History

Trade Adjustment Assistance consists of four programs authorized under the Trade Expansion Act of 1962 and defined further under the Trade Act of 1974 (19 U.S.C. § 2341 et seq) (Trade Act). The original idea for a trade compensation program goes back to 1939.[1] Later, it was proposed by President John F. Kennedyas part of the total package to open up free trade. President Kennedy said: “When considerations of national policy make it desirable to avoid higher tariffs, those injured by that competition should not be required to bear the full brunt of the impact. Rather, the burden of economic adjustment should be borne in part by the Federal Government.”[2]

Justification

TAA for workers

Supporters argue that free trade offers widespread benefits among consumers, workers and firms in the U.S. in terms of lower prices, higher efficiency and quality, and more jobs. They claim that gains from negotiated trade deals are large and widely distributed across sectors. For example, in 2011 there were 9.7 million jobs supported by exports, nearly 15% more than in 2010.[3] Benefits from free trade agreements (FTA) with Chile, Singapore, Australia, Morocco, and South Korea for the U.S. economy are estimated in $4 billion, $17 billion, $19 billion, $6 billion and $30 billion, respectively.[4]

In order to achieve trade benefits, however, the U.S. economy must reallocate production factors between sectors. Thus, free trade also leads to costs associated with workers displaced by import competition and offshore outsourcing. According to the Department of Labor (DOL), displaced workers are defined as “persons 20 years of age and older who lost or left jobs because their plant or company closed or moved, there was insufficient work for them to do, or their position or shift was abolished”.[5] The International Labour Organization (ILO) states that workers bore high adjustment costs such as unemployment, lower wage during transition, obsolescence of skills, training costs, and personal costs (e.g. mental suffering). These trade costs, albeit relatively smaller than the benefits, are highly concentrated by region, industry and worker demographics. For instance, some occupations, like teacher, have not experienced import competition while for shoe manufacturing occupations import competition has increased by 40 percentage points.[6]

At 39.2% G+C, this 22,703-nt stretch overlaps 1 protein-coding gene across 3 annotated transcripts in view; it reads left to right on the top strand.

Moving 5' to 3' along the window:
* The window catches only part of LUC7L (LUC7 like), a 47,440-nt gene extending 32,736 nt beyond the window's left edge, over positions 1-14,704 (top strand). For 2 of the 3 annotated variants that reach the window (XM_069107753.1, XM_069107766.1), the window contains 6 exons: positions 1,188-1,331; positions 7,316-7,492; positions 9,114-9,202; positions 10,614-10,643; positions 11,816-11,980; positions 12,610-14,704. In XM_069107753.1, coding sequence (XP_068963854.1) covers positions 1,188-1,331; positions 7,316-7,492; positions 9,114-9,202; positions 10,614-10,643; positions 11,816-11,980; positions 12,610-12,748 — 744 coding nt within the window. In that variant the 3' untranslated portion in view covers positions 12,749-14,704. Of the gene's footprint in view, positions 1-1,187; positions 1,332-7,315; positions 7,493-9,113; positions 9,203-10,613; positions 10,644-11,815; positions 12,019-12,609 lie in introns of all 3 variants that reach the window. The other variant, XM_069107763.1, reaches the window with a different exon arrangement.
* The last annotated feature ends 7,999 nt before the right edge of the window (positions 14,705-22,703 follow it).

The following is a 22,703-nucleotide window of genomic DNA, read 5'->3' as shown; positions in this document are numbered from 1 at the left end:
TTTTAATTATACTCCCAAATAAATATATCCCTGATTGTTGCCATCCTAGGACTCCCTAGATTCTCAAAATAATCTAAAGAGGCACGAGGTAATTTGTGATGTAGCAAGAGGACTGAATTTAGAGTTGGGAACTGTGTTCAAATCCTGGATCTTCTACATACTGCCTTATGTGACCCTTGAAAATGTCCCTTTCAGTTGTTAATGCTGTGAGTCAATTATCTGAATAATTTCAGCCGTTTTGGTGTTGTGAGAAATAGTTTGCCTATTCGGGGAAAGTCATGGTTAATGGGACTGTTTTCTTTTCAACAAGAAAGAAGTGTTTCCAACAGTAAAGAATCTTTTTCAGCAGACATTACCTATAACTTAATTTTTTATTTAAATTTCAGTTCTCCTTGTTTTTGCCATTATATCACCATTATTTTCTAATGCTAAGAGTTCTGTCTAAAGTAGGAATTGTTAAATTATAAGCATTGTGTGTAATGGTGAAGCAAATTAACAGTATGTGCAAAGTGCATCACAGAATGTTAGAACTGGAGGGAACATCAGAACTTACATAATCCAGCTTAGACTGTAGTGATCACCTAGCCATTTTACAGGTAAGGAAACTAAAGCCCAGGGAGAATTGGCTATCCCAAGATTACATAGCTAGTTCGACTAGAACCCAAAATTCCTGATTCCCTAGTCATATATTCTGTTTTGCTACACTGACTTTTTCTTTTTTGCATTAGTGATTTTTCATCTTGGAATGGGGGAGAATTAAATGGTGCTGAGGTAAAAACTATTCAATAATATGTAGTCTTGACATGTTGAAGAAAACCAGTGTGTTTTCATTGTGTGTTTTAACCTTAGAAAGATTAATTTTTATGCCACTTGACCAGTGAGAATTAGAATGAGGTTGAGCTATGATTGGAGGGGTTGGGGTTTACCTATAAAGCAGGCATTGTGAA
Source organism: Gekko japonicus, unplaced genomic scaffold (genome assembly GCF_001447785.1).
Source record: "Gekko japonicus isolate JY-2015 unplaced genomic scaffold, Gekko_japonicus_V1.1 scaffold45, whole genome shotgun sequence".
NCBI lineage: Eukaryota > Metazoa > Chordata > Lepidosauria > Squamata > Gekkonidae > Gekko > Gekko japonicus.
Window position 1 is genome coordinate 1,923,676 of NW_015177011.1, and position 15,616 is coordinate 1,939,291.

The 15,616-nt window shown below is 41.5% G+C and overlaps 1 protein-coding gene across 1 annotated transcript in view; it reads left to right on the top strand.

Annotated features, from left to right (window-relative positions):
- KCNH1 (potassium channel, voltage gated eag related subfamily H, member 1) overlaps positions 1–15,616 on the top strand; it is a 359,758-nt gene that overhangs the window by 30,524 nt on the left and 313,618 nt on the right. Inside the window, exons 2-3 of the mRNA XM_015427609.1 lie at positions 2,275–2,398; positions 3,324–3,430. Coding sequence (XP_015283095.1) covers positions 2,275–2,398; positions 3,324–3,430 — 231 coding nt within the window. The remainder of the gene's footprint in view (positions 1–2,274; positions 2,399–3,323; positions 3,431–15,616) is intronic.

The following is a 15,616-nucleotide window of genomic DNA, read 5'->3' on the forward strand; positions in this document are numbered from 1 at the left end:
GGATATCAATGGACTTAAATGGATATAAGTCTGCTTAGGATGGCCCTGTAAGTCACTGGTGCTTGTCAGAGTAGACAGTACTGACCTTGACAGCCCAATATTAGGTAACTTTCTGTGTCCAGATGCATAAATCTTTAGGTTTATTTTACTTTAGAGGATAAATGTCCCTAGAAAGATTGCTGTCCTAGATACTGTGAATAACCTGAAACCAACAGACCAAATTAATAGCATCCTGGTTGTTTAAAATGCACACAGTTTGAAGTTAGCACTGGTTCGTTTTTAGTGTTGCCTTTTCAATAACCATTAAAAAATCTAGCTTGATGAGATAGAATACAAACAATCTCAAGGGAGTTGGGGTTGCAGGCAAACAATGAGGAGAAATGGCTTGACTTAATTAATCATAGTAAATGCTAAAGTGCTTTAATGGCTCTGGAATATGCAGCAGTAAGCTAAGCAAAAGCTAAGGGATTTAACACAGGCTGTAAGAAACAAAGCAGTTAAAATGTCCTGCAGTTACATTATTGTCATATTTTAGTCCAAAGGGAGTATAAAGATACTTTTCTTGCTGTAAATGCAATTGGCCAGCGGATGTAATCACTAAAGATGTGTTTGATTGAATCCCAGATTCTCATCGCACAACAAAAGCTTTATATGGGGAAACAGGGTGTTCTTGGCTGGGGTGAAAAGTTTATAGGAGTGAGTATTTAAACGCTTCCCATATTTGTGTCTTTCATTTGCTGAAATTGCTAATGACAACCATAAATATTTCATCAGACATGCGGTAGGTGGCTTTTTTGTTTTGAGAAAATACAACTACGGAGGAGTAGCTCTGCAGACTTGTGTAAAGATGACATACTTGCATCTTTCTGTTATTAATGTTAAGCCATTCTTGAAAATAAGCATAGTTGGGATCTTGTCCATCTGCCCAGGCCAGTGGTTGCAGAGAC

In general, manufacturing workers are most affected by import competition compare to workers in other sectors. Furthermore, while gains from trade require a long time to take full effect, costs are felt rapidly, particularly in less competitive sectors.[7]